Dad used to tell of sitting on his veranda in Florida in the evening. He would pour himself a glass of wine … and look up.
Steady in place, with one occasionally cascading across the heavens – a sky-rock masquerading as a “shooting star” – it filled him with wonder.
Last weekend, a young man went out on a snowmobile – his mother wrote of his wonder with regard to the universe, frequently looking up to contemplate the heavens. I don’t know if she knows for sure, but she thought perhaps her son headed out onto the lake for a “better look at the beautiful stars.” So much of life is lived on thin ice. So much of the time, the ice holds, but then …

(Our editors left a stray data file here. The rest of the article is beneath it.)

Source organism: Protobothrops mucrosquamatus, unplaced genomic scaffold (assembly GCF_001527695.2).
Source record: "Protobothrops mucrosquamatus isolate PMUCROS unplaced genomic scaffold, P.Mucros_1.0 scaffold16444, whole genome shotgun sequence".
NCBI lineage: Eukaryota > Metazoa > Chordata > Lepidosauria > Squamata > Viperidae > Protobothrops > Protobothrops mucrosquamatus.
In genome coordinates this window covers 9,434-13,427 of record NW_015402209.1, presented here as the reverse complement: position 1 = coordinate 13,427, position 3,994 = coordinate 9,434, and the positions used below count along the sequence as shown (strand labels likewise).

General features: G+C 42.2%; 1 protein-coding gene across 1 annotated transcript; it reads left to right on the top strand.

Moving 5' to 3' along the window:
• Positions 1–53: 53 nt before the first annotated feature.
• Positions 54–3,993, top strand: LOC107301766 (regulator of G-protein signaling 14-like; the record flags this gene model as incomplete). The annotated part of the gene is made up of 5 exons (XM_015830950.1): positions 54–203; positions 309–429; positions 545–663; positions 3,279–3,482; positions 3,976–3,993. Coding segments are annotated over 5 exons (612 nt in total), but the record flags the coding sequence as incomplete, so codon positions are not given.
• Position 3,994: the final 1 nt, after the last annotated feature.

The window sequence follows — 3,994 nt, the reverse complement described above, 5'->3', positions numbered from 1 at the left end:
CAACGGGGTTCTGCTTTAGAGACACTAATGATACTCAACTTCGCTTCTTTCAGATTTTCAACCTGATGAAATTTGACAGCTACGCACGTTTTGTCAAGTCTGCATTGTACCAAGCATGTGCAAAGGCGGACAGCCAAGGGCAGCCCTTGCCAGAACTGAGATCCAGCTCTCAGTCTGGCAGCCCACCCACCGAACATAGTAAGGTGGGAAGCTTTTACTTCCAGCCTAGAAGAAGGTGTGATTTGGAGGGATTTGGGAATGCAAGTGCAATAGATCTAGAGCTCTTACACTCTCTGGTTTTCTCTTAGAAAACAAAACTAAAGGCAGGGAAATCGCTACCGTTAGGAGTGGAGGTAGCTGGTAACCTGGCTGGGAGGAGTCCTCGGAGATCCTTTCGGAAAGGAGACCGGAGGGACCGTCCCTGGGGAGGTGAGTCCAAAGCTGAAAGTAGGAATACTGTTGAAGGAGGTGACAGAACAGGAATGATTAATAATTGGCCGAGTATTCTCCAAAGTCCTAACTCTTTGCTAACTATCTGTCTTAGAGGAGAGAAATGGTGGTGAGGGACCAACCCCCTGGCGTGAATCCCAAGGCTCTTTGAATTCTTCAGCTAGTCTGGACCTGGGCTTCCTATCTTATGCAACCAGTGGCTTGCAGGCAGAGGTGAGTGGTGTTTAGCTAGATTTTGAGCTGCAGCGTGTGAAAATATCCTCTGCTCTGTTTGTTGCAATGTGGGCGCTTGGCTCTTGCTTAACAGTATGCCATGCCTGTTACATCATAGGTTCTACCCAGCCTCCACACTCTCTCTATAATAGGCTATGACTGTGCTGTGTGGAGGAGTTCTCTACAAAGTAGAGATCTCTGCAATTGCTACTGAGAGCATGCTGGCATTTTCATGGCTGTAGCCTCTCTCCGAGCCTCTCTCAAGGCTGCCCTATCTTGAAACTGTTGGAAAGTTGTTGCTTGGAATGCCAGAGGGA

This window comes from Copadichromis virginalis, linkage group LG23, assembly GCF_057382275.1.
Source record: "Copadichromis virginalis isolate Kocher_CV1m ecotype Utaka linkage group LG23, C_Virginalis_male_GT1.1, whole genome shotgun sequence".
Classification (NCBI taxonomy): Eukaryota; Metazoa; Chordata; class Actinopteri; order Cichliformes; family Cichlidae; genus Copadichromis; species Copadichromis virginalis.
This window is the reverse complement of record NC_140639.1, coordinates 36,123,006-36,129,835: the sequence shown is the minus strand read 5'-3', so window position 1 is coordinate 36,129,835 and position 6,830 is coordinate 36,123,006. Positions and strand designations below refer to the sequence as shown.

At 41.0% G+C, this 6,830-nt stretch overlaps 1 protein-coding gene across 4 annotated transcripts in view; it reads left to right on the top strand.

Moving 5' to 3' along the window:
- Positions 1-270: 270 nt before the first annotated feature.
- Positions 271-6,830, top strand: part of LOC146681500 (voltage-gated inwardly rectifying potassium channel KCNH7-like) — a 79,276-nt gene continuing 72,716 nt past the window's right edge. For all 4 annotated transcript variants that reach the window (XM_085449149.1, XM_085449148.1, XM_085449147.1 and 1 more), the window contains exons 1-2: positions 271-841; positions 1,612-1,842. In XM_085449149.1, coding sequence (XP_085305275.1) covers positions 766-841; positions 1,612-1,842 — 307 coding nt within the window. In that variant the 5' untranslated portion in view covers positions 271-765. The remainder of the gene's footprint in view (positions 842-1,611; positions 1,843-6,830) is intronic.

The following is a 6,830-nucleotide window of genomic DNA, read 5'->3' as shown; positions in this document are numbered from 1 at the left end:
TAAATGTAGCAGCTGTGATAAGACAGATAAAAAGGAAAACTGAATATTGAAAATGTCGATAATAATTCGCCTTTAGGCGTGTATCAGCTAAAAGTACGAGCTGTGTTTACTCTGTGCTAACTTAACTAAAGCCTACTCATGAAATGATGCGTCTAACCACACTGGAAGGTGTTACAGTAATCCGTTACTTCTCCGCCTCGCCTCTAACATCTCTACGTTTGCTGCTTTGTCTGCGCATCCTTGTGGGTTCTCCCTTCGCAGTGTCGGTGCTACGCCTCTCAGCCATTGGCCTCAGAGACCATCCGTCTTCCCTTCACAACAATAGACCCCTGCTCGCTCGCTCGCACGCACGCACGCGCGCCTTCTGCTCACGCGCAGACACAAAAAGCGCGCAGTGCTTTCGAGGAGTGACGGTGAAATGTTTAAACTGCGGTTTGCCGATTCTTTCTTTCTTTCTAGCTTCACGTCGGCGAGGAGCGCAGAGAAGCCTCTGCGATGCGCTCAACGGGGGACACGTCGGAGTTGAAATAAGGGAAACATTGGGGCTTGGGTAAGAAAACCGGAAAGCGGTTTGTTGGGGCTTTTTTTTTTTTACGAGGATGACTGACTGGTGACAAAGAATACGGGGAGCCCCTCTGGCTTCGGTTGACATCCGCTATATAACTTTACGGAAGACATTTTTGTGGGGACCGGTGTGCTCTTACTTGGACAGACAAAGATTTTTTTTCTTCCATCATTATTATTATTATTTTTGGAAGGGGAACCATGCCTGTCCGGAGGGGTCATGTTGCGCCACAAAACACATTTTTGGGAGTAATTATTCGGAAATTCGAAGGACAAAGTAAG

We recently heard the “ping” of gravitational waves. “For the first time,” says Dennis Overbye, “we have ears as well as eyes on the heavens.”
Our prayers are with those for whom the thin ice of life has given way – children gone too soon, the ancients who have gone before us. We have our eyes and our ears on the heavens.
For this Fourth Tuesday of Lent, a devotion of a different sort. And in this three minute vocalization you might hear one man making noise with his mouth, or …
You might hear the cries, hopes and mysteries of all the world.
A blessed Tuesday.